Feds: NYer impersonated dad in Maxim magazine bid
by Larry Neumeister, Associated Press
February 13, 2014 05:05 PM | 765 views | 0 0 comments | 10 10 recommendations | email to a friend | print

NEW YORK (AP) — A convicted con man arrested on charges he impersonated his successful father in a failed bid to buy Maxim magazine was ordered held on $1 million bail Thursday.

Calvin Darden Jr., 39, was arrested Wednesday on wire fraud charges that carry a potential prison term of up to 40 years. Nearly a decade ago, he pleaded guilty in a scam that cost investors millions of dollars and was sentenced to four to 12 years in prison and ordered to repay nearly $6 million.

This time, federal prosecutors said the Staten Island man fooled two lenders into providing more than $8 million in financing for the potential acquisition of Maxim magazine and tried to defraud another victim of about $20 million in the quest. They said he also caused a Taiwan-based company to pay him $500,000 by falsely claiming that he needed a down payment for a New York Knicks exhibition game he was arranging to be played in Taiwan.

U.S. Magistrate Judge Andrew J. Peck set bail at $1 million and ordered electronic monitoring after Assistant U.S. Attorney James Pastore Jr. sought detention, saying Darden forced authorities to chase him before his surrender. He said Darden claimed he was on Long Island when he was actually at a Teaneck, N.J., hotel, where he left his car before finding another way into Manhattan.

Pastore also said documents found in Darden's home indicate he might have been perpetrating other frauds and other victims might emerge.

Darden's attorney, Xavier Donaldson, declined to comment outside court, but he told the magistrate judge that Darden had never failed to show up for a court appearance.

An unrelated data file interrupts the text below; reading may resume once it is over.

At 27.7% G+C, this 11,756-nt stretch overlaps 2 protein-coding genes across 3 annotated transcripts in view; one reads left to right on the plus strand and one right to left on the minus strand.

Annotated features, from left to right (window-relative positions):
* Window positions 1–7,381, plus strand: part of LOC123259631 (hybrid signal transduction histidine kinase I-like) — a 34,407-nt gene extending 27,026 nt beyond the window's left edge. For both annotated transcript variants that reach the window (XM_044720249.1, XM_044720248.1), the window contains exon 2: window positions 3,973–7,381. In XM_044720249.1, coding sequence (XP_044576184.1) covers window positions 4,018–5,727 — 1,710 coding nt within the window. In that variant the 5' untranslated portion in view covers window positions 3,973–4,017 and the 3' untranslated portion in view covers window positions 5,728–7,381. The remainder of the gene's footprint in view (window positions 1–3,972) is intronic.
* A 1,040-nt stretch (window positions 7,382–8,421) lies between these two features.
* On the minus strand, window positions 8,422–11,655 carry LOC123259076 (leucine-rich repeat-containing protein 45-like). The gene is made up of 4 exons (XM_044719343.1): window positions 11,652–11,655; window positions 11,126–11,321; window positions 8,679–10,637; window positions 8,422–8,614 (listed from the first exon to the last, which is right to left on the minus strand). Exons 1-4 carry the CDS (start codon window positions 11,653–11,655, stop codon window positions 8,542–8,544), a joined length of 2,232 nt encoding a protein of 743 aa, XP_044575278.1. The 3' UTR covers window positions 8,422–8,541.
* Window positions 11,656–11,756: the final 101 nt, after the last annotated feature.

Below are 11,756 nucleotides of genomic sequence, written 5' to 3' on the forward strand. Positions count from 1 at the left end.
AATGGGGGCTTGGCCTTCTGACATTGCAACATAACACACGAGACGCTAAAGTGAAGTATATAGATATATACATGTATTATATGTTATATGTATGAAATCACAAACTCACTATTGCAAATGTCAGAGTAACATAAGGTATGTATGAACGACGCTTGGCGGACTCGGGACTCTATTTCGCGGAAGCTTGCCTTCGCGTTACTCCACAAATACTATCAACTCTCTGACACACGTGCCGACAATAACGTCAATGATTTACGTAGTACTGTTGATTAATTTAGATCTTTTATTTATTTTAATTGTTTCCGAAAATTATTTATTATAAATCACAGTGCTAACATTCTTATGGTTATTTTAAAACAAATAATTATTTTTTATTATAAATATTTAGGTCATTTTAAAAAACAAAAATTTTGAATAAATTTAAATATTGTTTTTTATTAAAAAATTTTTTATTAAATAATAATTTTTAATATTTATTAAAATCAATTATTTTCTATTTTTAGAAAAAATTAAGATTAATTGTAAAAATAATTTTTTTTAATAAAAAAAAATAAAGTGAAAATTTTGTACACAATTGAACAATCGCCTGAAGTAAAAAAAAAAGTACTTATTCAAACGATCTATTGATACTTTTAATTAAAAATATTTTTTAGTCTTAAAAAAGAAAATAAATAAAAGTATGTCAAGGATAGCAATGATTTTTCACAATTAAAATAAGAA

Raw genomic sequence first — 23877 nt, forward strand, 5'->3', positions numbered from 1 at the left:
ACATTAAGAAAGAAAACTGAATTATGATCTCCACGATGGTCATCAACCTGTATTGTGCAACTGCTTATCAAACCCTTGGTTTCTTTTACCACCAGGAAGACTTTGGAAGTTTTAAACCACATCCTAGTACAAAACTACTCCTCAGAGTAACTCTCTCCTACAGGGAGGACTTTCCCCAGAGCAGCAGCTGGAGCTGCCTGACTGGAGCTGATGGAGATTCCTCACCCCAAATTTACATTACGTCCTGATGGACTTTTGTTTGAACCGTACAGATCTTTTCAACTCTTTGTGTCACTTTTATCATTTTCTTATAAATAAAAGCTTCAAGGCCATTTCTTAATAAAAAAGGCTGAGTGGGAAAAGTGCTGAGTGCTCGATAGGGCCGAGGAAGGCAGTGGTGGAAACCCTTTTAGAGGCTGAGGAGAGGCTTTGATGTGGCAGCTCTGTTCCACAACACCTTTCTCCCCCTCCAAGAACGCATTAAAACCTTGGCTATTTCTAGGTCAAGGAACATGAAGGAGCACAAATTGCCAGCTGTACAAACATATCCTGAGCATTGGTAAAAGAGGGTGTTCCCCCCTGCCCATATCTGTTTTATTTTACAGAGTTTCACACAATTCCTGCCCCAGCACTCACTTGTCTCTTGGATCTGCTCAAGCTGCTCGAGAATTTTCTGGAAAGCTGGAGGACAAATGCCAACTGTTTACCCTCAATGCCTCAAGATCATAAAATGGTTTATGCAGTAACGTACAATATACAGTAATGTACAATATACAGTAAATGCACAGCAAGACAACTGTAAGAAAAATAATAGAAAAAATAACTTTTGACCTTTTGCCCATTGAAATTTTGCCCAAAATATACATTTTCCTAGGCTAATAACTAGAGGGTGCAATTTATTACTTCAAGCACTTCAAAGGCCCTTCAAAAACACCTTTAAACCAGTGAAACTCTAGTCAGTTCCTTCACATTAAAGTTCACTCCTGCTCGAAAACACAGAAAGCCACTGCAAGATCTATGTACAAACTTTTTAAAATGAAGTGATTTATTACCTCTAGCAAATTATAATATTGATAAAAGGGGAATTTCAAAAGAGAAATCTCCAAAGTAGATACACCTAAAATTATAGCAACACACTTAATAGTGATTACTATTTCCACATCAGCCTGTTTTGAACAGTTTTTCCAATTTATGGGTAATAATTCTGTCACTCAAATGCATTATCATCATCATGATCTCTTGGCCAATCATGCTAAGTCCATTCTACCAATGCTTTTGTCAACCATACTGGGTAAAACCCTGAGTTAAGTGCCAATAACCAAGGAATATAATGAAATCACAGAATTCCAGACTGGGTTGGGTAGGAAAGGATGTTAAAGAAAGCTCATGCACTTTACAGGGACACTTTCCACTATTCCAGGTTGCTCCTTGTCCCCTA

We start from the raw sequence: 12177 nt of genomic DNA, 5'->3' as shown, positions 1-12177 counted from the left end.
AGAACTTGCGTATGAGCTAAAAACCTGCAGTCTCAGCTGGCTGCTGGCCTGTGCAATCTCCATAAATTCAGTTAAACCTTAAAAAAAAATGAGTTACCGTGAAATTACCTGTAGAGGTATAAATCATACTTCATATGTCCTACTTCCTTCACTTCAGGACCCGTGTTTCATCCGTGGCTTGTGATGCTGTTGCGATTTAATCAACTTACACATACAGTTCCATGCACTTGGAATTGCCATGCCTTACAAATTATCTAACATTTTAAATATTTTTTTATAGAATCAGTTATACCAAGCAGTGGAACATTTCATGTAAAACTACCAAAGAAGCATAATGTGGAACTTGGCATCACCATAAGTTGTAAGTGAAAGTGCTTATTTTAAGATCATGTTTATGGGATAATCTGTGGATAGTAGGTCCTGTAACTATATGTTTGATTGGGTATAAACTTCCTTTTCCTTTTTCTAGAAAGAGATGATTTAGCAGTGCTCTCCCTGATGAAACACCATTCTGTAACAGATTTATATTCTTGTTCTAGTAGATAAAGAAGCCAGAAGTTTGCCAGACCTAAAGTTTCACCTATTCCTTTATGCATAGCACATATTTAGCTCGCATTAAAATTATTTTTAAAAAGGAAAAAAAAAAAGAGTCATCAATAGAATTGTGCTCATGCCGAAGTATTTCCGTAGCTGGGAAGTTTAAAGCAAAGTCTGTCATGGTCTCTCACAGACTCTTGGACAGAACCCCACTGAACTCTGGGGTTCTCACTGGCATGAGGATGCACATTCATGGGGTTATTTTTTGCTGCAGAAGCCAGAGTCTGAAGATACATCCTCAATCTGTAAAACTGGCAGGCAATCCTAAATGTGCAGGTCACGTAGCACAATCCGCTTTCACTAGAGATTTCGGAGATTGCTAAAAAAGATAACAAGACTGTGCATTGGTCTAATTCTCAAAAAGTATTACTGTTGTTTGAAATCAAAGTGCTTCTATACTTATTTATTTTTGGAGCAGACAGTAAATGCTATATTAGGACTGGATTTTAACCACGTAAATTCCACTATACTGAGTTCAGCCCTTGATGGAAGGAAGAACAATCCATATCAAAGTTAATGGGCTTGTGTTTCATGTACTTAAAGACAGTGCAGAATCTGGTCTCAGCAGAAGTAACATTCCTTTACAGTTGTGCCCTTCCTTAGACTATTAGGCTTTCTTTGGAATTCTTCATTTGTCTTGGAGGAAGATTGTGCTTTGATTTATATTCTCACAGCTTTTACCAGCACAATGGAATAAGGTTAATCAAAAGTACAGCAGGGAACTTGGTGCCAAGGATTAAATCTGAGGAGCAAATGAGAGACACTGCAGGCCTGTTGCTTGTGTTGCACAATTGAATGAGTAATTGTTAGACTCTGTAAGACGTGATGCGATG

Donaldson also protested when prosecutors tried to insist that Darden's father sign the bail package, which requires $300,000 in cash or property be posted as collateral. Donaldson said it would be inappropriate, though he added that Darden's family was prepared to do what was necessary to ensure Darden was released.

Darden was not immediately freed because Peck said electronic monitoring equipment must be installed before his release.

Secret Service Agent Paul Deal said in court papers that the NBA commissioner, among others, had no recollection of meeting with Darden or his father, who lives in Atlanta and sits on the board of several publicly traded companies.

A prosecutor said Darden used false documents and "spoofed" emails in the alleged scams, posing as his father in emails and on the telephone to convince investors that the Maxim purchase was viable and that the NBA game was going to happen.

"Calvin Darden Jr. sought to mislead and deceive his victims at virtually every opportunity, and he used the full spectrum of fraudulent devices, including false documents, 'spoofed' emails and outright impersonation," U.S. Attorney Preet Bharara said in a release.

FBI Assistant Director-in-Charge George Venizelos said Darden "was up to the same worn-out tricks in an elaborate scheme of fake emails, fictitious bank accounts and fabricated statements all to rip off unwitting investors."

In 2005, Darden admitted stealing from securities firms and investors who included NBA star Latrell Sprewell. Prosecutors said he used the money to buy a $2.85 million home on Long Island, complete with a 20-foot aquarium and movie theater.

Darden's father is a retired United Parcel Service Co. executive who now sits on the boards of Coca-Cola Co., Target Corp. and Cardinal Health Inc.



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